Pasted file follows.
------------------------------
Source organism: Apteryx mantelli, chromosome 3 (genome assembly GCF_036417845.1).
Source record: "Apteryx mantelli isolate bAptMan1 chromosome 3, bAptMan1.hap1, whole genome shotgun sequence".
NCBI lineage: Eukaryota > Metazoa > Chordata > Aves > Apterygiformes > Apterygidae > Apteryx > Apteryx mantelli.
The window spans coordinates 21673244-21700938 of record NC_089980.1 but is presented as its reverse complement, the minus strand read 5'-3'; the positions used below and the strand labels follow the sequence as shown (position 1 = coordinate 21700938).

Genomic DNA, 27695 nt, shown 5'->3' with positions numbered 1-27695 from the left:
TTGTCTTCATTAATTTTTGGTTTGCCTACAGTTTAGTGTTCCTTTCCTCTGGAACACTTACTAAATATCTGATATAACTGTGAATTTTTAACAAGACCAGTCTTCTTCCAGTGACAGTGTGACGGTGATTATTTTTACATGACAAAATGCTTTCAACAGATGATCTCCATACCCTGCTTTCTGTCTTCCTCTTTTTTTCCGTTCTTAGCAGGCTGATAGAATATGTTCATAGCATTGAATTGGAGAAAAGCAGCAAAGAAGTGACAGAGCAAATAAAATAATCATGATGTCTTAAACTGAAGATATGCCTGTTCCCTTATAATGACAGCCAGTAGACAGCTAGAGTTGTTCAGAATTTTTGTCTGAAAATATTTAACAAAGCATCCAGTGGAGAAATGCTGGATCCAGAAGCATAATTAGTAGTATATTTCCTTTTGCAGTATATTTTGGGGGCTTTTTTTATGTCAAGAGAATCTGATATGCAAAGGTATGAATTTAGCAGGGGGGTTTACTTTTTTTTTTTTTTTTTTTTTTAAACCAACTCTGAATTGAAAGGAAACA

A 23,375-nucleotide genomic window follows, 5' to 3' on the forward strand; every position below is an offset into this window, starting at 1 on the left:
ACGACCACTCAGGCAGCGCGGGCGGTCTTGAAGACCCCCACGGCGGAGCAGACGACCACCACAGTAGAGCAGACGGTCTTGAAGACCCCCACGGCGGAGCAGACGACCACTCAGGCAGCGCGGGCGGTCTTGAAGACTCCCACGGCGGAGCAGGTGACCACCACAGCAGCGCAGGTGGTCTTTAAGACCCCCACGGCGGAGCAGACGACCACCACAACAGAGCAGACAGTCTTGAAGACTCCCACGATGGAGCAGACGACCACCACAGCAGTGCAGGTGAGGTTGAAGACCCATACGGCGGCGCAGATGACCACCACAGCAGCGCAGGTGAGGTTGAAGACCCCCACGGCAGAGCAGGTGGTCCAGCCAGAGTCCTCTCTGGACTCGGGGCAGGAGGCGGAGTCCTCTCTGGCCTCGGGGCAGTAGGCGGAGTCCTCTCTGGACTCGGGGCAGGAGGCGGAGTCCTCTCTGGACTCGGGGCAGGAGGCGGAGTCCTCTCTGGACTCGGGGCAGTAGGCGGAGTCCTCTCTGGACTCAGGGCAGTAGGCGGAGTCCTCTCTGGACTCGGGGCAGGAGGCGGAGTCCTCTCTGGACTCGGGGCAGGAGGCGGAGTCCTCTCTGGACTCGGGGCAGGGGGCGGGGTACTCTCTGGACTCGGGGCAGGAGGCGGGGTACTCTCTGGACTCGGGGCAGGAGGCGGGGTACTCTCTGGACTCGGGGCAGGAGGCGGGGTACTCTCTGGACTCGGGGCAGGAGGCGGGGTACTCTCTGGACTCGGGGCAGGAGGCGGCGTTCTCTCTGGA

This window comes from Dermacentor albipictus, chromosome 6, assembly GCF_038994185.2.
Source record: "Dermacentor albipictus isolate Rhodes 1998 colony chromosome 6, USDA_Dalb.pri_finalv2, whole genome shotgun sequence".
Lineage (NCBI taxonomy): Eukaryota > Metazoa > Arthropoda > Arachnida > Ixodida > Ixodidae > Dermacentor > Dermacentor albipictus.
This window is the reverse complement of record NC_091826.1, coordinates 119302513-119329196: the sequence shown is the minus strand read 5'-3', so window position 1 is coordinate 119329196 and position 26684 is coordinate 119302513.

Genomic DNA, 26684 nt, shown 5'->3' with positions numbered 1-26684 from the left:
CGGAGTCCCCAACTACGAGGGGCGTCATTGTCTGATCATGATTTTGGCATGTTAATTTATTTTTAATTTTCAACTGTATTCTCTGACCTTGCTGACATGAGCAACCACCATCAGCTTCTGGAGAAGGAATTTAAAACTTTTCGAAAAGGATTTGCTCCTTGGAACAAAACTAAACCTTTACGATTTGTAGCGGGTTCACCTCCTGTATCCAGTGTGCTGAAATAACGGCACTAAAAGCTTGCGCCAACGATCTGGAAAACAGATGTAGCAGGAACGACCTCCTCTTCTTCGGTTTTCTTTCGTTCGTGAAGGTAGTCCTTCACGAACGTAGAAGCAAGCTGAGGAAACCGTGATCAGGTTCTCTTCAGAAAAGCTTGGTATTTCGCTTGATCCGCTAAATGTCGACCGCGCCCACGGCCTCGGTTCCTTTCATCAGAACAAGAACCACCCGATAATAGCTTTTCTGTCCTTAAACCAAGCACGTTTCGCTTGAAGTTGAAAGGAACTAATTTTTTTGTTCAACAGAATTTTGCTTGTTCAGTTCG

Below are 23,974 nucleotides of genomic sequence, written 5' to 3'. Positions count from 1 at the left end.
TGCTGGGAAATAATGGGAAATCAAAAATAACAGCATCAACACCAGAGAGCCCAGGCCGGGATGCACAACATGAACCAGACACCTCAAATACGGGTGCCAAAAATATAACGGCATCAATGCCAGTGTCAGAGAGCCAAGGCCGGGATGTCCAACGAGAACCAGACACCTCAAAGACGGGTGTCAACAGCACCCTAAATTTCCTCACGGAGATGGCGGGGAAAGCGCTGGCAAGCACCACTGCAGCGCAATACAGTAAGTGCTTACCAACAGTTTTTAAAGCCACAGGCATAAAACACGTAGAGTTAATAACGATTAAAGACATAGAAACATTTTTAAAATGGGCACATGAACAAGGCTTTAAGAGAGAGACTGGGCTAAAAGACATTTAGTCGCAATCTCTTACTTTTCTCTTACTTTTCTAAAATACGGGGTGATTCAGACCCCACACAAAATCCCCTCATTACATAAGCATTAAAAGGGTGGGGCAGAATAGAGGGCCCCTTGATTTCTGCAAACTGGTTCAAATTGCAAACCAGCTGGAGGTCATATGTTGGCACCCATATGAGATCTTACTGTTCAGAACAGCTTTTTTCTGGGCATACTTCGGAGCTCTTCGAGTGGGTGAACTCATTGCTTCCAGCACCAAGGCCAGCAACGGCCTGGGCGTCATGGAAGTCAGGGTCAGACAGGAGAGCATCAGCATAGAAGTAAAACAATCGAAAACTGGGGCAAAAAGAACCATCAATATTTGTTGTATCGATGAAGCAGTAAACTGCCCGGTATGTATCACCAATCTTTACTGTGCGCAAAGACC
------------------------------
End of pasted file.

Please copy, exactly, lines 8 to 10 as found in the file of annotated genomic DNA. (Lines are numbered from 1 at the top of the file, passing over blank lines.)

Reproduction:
ACGACCACTCAGGCAGCGCGGGCGGTCTTGAAGACCCCCACGGCGGAGCAGACGACCACCACAGTAGAGCAGACGGTCTTGAAGACCCCCACGGCGGAGCAGACGACCACTCAGGCAGCGCGGGCGGTCTTGAAGACTCCCACGGCGGAGCAGGTGACCACCACAGCAGCGCAGGTGGTCTTTAAGACCCCCACGGCGGAGCAGACGACCACCACAACAGAGCAGACAGTCTTGAAGACTCCCACGATGGAGCAGACGACCACCACAGCAGTGCAGGTGAGGTTGAAGACCCATACGGCGGCGCAGATGACCACCACAGCAGCGCAGGTGAGGTTGAAGACCCCCACGGCAGAGCAGGTGGTCCAGCCAGAGTCCTCTCTGGACTCGGGGCAGGAGGCGGAGTCCTCTCTGGCCTCGGGGCAGTAGGCGGAGTCCTCTCTGGACTCGGGGCAGGAGGCGGAGTCCTCTCTGGACTCGGGGCAGGAGGCGGAGTCCTCTCTGGACTCGGGGCAGTAGGCGGAGTCCTCTCTGGACTCAGGGCAGTAGGCGGAGTCCTCTCTGGACTCGGGGCAGGAGGCGGAGTCCTCTCTGGACTCGGGGCAGGAGGCGGAGTCCTCTCTGGACTCGGGGCAGGGGGCGGGGTACTCTCTGGACTCGGGGCAGGAGGCGGGGTACTCTCTGGACTCGGGGCAGGAGGCGGGGTACTCTCTGGACTCGGGGCAGGAGGCGGGGTACTCTCTGGACTCGGGGCAGGAGGCGGGGTACTCTCTGGACTCGGGGCAGGAGGCGGCGTTCTCTCTGGA

This window comes from Dermacentor albipictus, chromosome 6, assembly GCF_038994185.2.
Source record: "Dermacentor albipictus isolate Rhodes 1998 colony chromosome 6, USDA_Dalb.pri_finalv2, whole genome shotgun sequence".